Paragraph 13 established termination procedures, providing:

"13. TERMINATION. Notwithstanding anything herein contained to the contrary, this Agreement may be terminated by BVSA for cause if Provider for any reason whatsoever (i) ceases to be licensed by the State of Kansas to engage in the practice of medicine; (ii) ceases being granted staff privileges by any health care facility at which the Provider performs medical services; (iii) fails to maintain in good standing Provider's controlled substance numbers and permits as required by federal and state agencies; (iv) fails to maintain professional liability insurance as required by paragraph 10; or (v) breaches any material term of this Agreement and fails to cure same within ten (10) days following written notice of such breach. Further, notwithstanding anything herein contained to the contrary, either party hereto may terminate this Agreement without cause by giving the other party sixty (60) days written notice. No reason need be given in such notice. This Agreement shall also terminate concurrent with the dissolution of BVSA or the dissolution of the Provider."

Paragraph 14 established the effect of terminating the Agreement, providing:

"14. EFFECT OF TERMINATION OF AGREEMENT. In the event of the termination of this Agreement for any reason whatsoever, except as otherwise set forth in this Agreement, all obligations of BVSA shall cease upon the effective date of termination except that any compensation that is payable to Provider shall be paid in accordance with Paragraph 3 herein. If this Agreement is terminated for any reason whatsoever, BVSA shall retain ownership of all accounts receivable and unbilled fees attributable to services for BVSA rendered by Provider. Further, BVSA owns all patient records, patient files and related patient information and documentation with respect to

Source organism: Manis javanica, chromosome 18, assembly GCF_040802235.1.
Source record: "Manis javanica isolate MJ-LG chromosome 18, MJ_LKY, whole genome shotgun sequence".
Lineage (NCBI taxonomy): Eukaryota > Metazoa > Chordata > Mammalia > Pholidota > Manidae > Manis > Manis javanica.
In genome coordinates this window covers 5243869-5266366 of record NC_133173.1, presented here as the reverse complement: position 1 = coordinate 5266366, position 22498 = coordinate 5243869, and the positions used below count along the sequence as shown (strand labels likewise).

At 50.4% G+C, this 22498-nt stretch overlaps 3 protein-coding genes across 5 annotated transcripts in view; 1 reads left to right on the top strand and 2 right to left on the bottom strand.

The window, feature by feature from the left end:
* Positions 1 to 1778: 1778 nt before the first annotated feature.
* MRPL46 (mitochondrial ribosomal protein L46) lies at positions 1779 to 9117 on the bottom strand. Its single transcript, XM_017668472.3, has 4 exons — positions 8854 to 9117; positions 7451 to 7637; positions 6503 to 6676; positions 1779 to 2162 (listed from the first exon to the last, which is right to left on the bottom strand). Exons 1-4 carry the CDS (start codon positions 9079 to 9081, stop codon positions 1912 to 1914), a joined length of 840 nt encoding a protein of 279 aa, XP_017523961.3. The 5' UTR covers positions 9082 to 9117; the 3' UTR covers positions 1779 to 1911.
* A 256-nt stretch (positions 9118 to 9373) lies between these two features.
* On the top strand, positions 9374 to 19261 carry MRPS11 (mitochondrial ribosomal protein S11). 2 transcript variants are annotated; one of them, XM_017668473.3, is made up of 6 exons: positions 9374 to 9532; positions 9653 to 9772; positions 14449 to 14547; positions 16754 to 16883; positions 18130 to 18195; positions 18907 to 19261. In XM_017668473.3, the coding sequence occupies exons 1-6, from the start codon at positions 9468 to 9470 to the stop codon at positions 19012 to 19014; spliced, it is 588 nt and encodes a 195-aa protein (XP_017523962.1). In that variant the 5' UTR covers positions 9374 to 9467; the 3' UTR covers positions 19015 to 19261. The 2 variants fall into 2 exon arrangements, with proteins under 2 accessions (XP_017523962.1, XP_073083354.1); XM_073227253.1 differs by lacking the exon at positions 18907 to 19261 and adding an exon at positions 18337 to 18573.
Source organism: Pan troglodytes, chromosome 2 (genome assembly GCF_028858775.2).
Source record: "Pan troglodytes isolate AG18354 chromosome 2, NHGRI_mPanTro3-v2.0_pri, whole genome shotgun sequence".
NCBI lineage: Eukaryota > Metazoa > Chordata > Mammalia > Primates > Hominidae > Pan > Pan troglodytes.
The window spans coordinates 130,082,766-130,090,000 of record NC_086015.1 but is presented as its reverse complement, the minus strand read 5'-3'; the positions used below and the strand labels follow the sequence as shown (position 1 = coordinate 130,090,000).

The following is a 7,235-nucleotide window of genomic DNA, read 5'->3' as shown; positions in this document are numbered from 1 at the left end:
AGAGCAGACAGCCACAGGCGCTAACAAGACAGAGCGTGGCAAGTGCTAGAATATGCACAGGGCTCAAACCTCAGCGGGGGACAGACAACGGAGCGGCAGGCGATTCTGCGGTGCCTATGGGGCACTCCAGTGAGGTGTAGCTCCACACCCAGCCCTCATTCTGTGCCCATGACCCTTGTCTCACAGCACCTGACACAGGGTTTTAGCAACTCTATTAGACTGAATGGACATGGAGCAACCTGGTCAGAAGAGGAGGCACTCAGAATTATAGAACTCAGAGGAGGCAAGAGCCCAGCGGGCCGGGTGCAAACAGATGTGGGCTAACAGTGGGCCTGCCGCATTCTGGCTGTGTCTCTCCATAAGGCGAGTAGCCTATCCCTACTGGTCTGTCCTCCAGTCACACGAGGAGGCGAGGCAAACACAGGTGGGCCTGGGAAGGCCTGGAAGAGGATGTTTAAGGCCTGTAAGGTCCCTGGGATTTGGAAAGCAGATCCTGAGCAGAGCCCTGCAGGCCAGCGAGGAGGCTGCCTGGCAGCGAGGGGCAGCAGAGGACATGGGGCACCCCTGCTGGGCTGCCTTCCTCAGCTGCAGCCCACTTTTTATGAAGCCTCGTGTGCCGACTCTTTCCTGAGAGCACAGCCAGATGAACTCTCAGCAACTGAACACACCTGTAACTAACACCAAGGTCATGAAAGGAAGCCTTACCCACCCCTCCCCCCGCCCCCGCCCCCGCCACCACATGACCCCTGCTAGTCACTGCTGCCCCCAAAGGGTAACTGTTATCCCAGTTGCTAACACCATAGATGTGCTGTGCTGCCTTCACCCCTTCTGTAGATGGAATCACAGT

all patients of BVSA including any and all patients seen by Provider. Further, at the time of the termination of this Agreement, Provider shall return any and all equipment in Provider's possession which was provided by BVSA including, not by way of limitation, the pager, and any and all other equipment provided by BVSA."

On November 11, 2017, Gambrill sued BVSA for breach of contract, arguing BVSA breached when it terminated the Agreement without compensation and without notice. BVSA moved for summary judgment, arguing no issue of material fact existed as to Gambrill's breach of contract claim, entitling it to judgment as a matter of law. It attached the Agreement, email correspondence between the parties, and the parties' interrogatories. In support of its motion, BVSA argued it did not breach when it failed to compensate Gambrill under the Agreement because paragraph 3 provided for a draw subject to repayment, not minimum monthly payments of $15,000 for the first three months of the contract term. It also argued Gambrill's "failure to perform deprive[d] the agreement of consideration."

Gambrill also moved for summary judgment, arguing undisputed facts showed BVSA breached the Agreement as a matter of law. She attached to the motion for summary judgment her petition, BVSA's answer, the parties' interrogatories, the Agreement, emails between the parties, and an affidavit signed by Gambrill. She argued BVSA breached when it failed to compensate her under the Agreement, asserting paragraph 3 provided for minimum monthly payments of $15,000 for the first three months of the contract term. She also argued under paragraph 13 BVSA should have given her 10 days' notice if it intended to terminate her with cause or 60 days' notice if it intended to terminate her without cause, but it failed to do so.

Both parties filed memorandums of law in response to the other party's summary judgment motions and in further support of their own summary judgment motions.